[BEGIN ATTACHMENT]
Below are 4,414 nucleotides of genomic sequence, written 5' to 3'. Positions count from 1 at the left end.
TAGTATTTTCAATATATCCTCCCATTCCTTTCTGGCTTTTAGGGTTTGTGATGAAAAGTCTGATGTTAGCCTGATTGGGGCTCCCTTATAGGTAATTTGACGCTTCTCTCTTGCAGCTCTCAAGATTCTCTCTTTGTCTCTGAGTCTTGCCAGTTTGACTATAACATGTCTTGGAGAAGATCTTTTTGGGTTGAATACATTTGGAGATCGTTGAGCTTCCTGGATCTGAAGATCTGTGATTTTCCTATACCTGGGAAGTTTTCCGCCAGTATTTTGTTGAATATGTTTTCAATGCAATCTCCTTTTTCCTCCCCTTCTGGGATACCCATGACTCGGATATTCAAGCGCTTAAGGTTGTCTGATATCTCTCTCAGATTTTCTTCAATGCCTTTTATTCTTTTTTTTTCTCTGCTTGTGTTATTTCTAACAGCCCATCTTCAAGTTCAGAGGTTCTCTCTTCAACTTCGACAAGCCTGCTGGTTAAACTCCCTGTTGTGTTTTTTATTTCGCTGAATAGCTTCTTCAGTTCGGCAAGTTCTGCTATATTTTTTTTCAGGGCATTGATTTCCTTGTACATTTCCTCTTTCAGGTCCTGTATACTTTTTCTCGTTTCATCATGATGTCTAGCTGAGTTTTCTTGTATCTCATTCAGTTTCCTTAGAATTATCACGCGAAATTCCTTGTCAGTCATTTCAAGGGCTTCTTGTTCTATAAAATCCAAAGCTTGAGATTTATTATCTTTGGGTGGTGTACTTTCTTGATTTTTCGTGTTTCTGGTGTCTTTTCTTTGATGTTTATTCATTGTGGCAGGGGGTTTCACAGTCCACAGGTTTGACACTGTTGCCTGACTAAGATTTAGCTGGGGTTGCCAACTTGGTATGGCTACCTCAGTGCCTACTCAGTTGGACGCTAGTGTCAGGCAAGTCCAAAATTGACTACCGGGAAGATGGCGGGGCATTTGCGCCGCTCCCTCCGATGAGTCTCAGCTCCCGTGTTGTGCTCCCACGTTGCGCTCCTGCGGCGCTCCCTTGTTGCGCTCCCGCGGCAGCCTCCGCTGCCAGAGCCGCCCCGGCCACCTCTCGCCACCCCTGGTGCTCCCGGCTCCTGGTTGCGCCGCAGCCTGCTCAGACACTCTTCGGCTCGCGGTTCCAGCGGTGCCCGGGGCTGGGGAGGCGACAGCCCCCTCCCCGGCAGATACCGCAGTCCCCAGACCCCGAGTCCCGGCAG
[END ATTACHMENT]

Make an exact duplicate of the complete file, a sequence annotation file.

Below are 4,414 nucleotides of genomic sequence, written 5' to 3'. Positions count from 1 at the left end.
TAGTATTTTCAATATATCCTCCCATTCCTTTCTGGCTTTTAGGGTTTGTGATGAAAAGTCTGATGTTAGCCTGATTGGGGCTCCCTTATAGGTAATTTGACGCTTCTCTCTTGCAGCTCTCAAGATTCTCTCTTTGTCTCTGAGTCTTGCCAGTTTGACTATAACATGTCTTGGAGAAGATCTTTTTGGGTTGAATACATTTGGAGATCGTTGAGCTTCCTGGATCTGAAGATCTGTGATTTTCCTATACCTGGGAAGTTTTCCGCCAGTATTTTGTTGAATATGTTTTCAATGCAATCTCCTTTTTCCTCCCCTTCTGGGATACCCATGACTCGGATATTCAAGCGCTTAAGGTTGTCTGATATCTCTCTCAGATTTTCTTCAATGCCTTTTATTCTTTTTTTTTCTCTGCTTGTGTTATTTCTAACAGCCCATCTTCAAGTTCAGAGGTTCTCTCTTCAACTTCGACAAGCCTGCTGGTTAAACTCCCTGTTGTGTTTTTTATTTCGCTGAATAGCTTCTTCAGTTCGGCAAGTTCTGCTATATTTTTTTTCAGGGCATTGATTTCCTTGTACATTTCCTCTTTCAGGTCCTGTATACTTTTTCTCGTTTCATCATGATGTCTAGCTGAGTTTTCTTGTATCTCATTCAGTTTCCTTAGAATTATCACGCGAAATTCCTTGTCAGTCATTTCAAGGGCTTCTTGTTCTATAAAATCCAAAGCTTGAGATTTATTATCTTTGGGTGGTGTACTTTCTTGATTTTTCGTGTTTCTGGTGTCTTTTCTTTGATGTTTATTCATTGTGGCAGGGGGTTTCACAGTCCACAGGTTTGACACTGTTGCCTGACTAAGATTTAGCTGGGGTTGCCAACTTGGTATGGCTACCTCAGTGCCTACTCAGTTGGACGCTAGTGTCAGGCAAGTCCAAAATTGACTACCGGGAAGATGGCGGGGCATTTGCGCCGCTCCCTCCGATGAGTCTCAGCTCCCGTGTTGTGCTCCCACGTTGCGCTCCTGCGGCGCTCCCTTGTTGCGCTCCCGCGGCAGCCTCCGCTGCCAGAGCCGCCCCGGCCACCTCTCGCCACCCCTGGTGCTCCCGGCTCCTGGTTGCGCCGCAGCCTGCTCAGACACTCTTCGGCTCGCGGTTCCAGCGGTGCCCGGGGCTGGGGAGGCGACAGCCCCCTCCCCGGCAGATACCGCAGTCCCCAGACCCCGAGTCCCGGCAG